Starting today, we’ll learn more about a series of daily personal practices that can transform our creative lives. Note that Jonathan uses science to support his recommendations, and that’s great. But we have another source of wisdom that introduced these concepts thousands of years ago. It’s fun to see how science has caught up.
As you learn more practical applications this week, think back through how Proverbs often shares the same instructions – though not always in a modern, actionable way.
To “training” together,
Train Your Brain: Step 1 – Attentional Training
Attentional Training (AT) is a catch-all phrase for a wide variety of techniques that create certain psychological and physiological changes in your body and brain.
Active AT is how the vast majority of people get their AT in. Many of us invoke the majoe elements of AT, without even realizing it, as we engage in specific types of sports and pursue serious hobbies like painting, composing or playing music, knitting, or outdoor activities. The two expressions of this approach tend to be found in activities that are either:
– driven by novelty, speed, and an extended, intense state of concentration that is “imposed without effort” by the requirements of the activity, or
– repetitive, deliberate, and done in an environment that provokes comfort, lowers your guard, and does not require vigilant attention to rapidly changing circumstances, allowing you to melt into that elusive “zone” state.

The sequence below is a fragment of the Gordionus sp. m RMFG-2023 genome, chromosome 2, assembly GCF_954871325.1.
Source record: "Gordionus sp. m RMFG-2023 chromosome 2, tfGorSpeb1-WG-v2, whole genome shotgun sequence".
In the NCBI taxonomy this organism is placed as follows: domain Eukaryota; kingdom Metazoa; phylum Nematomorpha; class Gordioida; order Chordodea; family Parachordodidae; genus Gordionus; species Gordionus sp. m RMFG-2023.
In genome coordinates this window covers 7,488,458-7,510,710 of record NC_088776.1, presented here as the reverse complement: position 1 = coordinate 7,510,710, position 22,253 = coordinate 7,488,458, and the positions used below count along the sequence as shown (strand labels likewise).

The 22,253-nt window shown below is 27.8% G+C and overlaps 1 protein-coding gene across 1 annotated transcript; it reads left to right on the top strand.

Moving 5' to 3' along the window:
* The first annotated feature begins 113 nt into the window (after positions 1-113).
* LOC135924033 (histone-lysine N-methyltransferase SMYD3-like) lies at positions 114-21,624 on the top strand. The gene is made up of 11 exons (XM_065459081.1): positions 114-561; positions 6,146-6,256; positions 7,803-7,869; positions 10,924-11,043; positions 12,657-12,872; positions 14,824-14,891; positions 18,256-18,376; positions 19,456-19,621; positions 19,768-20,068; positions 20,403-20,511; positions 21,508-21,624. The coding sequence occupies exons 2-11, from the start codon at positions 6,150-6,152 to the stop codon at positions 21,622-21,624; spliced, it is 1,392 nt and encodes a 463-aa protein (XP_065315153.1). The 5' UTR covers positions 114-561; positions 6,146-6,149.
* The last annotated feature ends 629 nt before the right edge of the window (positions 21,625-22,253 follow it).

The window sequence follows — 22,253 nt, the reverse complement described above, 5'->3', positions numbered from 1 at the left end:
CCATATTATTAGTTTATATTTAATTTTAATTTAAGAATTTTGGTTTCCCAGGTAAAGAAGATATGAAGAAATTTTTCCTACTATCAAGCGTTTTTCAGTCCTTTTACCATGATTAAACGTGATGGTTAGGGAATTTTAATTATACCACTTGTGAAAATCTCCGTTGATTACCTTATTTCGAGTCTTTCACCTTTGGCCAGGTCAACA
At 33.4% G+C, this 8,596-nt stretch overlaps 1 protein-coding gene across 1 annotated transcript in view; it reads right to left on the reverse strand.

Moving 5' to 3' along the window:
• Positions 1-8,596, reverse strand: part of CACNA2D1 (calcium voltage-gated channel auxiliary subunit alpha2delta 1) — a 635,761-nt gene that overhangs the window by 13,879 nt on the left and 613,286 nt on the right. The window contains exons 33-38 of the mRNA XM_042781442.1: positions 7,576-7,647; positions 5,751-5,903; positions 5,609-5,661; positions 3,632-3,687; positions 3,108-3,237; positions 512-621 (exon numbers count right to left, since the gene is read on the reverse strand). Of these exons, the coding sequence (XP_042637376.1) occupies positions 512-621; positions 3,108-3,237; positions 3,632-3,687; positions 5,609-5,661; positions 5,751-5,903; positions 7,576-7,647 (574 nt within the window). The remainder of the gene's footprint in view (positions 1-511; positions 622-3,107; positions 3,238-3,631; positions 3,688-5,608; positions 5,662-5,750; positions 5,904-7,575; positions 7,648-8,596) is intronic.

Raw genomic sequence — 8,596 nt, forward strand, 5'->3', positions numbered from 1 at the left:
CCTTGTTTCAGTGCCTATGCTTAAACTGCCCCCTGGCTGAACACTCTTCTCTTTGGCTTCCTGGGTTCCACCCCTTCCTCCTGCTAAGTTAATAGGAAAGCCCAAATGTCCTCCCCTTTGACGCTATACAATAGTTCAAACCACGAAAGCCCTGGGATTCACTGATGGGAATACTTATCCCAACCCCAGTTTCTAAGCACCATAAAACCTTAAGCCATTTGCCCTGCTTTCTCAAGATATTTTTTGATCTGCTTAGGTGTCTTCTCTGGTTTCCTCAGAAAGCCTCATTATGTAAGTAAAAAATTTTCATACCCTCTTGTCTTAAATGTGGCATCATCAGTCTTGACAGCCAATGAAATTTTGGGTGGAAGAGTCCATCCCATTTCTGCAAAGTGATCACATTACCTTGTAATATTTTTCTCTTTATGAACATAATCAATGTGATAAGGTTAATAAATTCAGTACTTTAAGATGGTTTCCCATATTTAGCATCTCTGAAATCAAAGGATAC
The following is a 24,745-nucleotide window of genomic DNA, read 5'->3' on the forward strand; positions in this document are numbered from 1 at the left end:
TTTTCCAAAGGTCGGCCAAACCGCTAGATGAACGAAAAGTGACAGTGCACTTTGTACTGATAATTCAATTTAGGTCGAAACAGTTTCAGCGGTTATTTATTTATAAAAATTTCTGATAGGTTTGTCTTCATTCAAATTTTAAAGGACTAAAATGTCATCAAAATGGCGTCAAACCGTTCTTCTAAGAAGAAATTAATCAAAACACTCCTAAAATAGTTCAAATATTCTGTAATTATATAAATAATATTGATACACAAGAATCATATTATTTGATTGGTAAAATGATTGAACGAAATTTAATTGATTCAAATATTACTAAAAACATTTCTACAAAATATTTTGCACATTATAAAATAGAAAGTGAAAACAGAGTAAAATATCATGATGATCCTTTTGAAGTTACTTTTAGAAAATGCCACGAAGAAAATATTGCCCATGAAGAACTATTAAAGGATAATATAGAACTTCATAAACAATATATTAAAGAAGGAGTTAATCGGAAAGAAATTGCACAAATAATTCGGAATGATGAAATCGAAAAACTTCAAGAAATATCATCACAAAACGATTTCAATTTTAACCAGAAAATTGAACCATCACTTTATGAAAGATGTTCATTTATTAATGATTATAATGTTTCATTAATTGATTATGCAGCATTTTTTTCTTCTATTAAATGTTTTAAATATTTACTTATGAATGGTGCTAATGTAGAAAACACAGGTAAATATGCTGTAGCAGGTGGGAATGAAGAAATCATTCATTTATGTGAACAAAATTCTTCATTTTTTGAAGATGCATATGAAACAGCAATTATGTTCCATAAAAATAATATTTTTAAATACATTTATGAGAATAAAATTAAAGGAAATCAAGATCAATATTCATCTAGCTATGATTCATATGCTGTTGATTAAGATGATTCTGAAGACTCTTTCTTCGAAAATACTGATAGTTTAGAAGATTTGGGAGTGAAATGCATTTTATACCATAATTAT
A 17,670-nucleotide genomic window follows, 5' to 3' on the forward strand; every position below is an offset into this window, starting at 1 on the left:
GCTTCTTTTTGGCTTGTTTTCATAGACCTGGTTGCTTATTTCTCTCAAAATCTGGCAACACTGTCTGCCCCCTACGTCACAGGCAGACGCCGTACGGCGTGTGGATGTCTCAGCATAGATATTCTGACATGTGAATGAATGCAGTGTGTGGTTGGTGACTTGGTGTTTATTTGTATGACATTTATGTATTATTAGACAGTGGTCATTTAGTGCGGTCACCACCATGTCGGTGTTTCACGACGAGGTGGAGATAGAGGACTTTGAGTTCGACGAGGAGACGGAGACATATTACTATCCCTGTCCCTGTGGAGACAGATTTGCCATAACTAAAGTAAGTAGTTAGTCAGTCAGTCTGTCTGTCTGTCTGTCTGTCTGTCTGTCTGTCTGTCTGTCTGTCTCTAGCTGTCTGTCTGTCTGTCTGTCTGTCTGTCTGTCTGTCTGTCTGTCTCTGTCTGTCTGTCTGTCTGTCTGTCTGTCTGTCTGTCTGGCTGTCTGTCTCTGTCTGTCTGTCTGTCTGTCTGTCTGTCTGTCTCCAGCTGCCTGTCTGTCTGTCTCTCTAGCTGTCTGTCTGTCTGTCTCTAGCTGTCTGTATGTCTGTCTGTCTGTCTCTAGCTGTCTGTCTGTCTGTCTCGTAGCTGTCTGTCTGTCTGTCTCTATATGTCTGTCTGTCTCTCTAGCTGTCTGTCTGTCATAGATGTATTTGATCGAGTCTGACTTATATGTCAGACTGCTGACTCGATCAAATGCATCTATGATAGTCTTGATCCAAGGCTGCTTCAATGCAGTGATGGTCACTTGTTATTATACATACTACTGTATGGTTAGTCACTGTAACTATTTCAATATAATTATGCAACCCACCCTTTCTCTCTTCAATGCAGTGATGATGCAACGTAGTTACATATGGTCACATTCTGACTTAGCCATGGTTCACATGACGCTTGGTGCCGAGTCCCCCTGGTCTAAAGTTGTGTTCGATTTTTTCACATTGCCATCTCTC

An example of the first is trail running, which requires intense observation, concentration, and adjustment to rapidly changing, high alert environment; track or quiet road running is an example of the second.
Repetition of a sound, word, prayer, or chant also requires a certain amount of automatic focus. If your mind wanders off, the repetition and rhythm stop. Other approaches, such as mindfulness, require more effort. Regardless of the approach, anyone can learn and develop a daily AT practice. Explore the approaches that come easiest to you, but also dance with the one or two that pose the greatest challenge. They may contain keys that unlock far bigger doors for you.
“Prayer may not change things for you, but it for sure changes you for things.”
– Samuel M. Shoemaker
Today, I will practice feeling the fear and choosing to move forward anyway. I will do one thing that scares me.
Trust in the Lord with all your heart and lean not on your own understanding; in all your ways submit to him, and he will make your paths straight.